Portrait of Thought
EXPLORations in THE aETHER
The ideas I explore derive from a keen interest in Celtic Mythology, Qabalistic Symbolism and Automatic Drawing. Automatic Drawing was first popularized by Austin Osman Spare, an artist that has greatly influenced me. The aim is to allow ones subconscious to flow freely, uninhibited by the conscious mind.
By connecting entirely with my natural environment, I intend to capture that pure realm of imagination through photography. Some esoteric philosophies teach that reality is merely a projection of one’s subconscious. The concept of finding the circumstances to photograph that projection without interference (akin to the technique of automatic drawing popularized a century ago by Austin Osman Spare), has captivated me and inspired the name Thought Camera.
(Click image to see larger version)
The Lay Line that connects my studio to the Longstone
Early this year I left my beloved home in Luccombe Chine on the Isle of Wight and now live on a boat and have a studio on the other side of the island. The Chine and the surrounding woodland, groves and hollow ways were my muse for a decade. My studio is in an ancient barn on farmland that borders Brighstone Forest, and at the other side of the forest lies the Longstone - a megalithic monument and a place I have made pilgrimages to for many years. Walking between my studio and the Longstone formed a connection and opened up the space between the two - the forest, my new muse (more images to follow).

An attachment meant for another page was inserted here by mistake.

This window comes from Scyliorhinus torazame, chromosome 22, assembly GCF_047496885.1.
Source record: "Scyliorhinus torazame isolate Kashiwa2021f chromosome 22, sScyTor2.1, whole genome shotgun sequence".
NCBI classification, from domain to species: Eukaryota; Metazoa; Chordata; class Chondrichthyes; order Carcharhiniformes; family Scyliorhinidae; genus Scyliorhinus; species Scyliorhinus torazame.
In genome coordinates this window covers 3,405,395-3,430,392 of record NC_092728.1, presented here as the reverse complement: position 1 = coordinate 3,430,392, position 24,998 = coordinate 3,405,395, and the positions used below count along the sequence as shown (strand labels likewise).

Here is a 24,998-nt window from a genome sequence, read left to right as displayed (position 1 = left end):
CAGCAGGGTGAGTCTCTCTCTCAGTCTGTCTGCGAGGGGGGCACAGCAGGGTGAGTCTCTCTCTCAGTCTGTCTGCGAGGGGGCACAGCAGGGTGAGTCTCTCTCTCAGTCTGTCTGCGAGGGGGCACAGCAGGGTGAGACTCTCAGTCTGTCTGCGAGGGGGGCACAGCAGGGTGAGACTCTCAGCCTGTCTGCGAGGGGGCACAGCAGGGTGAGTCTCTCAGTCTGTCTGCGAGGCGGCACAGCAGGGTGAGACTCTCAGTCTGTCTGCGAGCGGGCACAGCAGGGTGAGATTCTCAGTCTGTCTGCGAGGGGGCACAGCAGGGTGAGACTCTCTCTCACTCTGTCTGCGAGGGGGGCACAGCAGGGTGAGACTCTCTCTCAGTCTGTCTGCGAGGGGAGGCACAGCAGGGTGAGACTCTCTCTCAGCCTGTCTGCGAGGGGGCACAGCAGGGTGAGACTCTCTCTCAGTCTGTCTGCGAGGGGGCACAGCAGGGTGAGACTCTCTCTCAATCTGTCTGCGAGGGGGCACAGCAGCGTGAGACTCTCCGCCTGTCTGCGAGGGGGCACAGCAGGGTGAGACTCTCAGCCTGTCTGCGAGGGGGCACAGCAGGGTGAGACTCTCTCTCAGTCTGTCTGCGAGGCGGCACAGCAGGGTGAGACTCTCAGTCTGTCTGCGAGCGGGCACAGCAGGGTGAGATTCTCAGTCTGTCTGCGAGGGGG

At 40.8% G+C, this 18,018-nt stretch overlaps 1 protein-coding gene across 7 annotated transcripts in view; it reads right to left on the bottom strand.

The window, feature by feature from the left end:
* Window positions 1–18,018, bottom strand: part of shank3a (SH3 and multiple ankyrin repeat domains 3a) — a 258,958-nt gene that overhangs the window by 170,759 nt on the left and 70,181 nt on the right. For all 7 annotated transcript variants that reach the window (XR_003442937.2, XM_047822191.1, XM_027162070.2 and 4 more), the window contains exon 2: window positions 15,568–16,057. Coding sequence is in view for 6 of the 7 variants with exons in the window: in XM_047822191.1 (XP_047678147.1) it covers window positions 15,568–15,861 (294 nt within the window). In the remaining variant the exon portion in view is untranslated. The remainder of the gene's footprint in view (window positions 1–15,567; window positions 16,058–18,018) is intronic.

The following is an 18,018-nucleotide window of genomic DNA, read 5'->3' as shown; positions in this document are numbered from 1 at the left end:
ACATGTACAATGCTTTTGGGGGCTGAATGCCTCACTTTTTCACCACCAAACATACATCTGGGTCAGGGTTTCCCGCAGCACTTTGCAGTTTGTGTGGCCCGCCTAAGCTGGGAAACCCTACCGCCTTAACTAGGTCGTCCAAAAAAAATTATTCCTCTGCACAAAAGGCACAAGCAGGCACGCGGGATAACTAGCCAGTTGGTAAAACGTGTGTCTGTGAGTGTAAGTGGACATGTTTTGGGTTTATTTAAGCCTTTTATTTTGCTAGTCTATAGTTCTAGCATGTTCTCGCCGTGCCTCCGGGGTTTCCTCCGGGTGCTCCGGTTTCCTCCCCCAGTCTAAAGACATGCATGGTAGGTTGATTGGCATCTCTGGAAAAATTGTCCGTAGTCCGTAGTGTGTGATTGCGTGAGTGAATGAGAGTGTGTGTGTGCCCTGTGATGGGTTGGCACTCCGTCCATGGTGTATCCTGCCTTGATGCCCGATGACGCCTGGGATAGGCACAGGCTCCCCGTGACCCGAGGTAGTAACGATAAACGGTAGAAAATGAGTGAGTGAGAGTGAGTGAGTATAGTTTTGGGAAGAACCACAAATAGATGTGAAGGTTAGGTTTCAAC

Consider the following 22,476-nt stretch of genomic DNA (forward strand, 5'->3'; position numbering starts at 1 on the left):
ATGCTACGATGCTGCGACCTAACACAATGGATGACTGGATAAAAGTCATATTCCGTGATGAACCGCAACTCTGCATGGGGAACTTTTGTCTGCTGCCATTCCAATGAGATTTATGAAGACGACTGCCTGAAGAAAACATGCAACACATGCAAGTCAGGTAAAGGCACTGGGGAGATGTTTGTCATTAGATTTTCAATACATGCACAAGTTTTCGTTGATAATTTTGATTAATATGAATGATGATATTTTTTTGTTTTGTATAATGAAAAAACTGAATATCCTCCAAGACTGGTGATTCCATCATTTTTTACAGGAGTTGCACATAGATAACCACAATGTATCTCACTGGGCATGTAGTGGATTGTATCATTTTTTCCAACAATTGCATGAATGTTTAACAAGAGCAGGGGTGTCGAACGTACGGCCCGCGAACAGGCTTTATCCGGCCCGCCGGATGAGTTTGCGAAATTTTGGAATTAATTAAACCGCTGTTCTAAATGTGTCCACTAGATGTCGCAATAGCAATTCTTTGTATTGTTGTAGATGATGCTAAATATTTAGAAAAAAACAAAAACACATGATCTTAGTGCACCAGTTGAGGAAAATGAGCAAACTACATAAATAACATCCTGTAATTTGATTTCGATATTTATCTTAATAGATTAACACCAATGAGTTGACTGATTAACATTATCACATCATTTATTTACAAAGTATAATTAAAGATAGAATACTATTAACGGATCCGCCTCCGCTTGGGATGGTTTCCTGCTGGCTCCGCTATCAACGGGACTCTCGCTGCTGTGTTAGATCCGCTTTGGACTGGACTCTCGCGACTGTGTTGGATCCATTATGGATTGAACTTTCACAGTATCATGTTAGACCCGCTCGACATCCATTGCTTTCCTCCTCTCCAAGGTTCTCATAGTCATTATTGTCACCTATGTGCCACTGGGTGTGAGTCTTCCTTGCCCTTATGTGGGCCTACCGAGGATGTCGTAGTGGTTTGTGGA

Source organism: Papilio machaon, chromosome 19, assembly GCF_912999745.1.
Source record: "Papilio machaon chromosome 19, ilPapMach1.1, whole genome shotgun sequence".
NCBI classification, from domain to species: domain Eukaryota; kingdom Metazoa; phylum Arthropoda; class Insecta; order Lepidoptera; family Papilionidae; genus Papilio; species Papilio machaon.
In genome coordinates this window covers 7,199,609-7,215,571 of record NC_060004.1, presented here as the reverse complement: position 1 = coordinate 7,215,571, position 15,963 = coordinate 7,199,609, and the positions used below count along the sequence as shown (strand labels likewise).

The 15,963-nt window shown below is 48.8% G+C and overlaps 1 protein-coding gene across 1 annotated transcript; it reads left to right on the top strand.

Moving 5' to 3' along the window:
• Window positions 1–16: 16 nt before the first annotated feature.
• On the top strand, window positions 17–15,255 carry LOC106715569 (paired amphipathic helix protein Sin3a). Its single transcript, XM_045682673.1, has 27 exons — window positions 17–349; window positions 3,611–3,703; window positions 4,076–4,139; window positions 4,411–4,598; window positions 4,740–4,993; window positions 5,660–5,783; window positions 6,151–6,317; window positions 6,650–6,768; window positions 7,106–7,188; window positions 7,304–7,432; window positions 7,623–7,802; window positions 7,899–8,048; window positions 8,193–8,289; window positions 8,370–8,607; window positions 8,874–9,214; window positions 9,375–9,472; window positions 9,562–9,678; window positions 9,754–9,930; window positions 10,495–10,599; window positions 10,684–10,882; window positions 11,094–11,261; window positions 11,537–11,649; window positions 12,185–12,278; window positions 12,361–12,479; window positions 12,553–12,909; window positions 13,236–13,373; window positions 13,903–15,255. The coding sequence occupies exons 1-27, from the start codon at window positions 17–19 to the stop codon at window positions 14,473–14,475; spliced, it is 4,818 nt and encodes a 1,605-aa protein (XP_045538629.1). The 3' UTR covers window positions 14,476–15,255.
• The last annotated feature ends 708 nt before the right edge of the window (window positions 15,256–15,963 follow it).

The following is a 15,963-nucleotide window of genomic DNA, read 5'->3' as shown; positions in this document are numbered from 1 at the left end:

The Hollow Way
The hollow way has served as a processional path for a decade of regular walks to the Downs and Grove from my home in the Chine, each walk completely different from one another, each season a different song, and each walk is unrepeatable.
Isn’t it good to be lost in the Wood
For nearly a decade I lived in a log cabin at the top of Luccombe Chine - a steep sided wooded ravine on the Isle of Wight. The Chine, and the scattering of woodland and Downs that closely surround it, are linked by the same pathways that now map my subconscious mind. My sense of place here is strong. During those ten years I seldom left an imagined boundary around the immediate vicinity of the Chine. Exploring every square inch and sitting quietly amongst a myriad of trees, plants and skies. My camera never left my side and I attempted to capture those moments of wonder when the veil appears at its thinnest.
THE FAE LIVE IN THE BOKEH
In 2015 I exhibited a collection of photographs at Dimbola Gallery, the former home of pioneer photographer Julia Margaret Cameron. The photographs were shot in an area known as the Undercliff, which skirts the southern edge of the Island from Niton to Bonchurch. A seven mile long sheltered coastal terrace. Small secret wooded spaces, trapped between farmers fields, or made inaccessible by ancient landslips. Liminal locations on the threshold between the modern world, and a time when the Undercliff fizzed with magick, with a k. A book that accompanied the exhibition can still be found here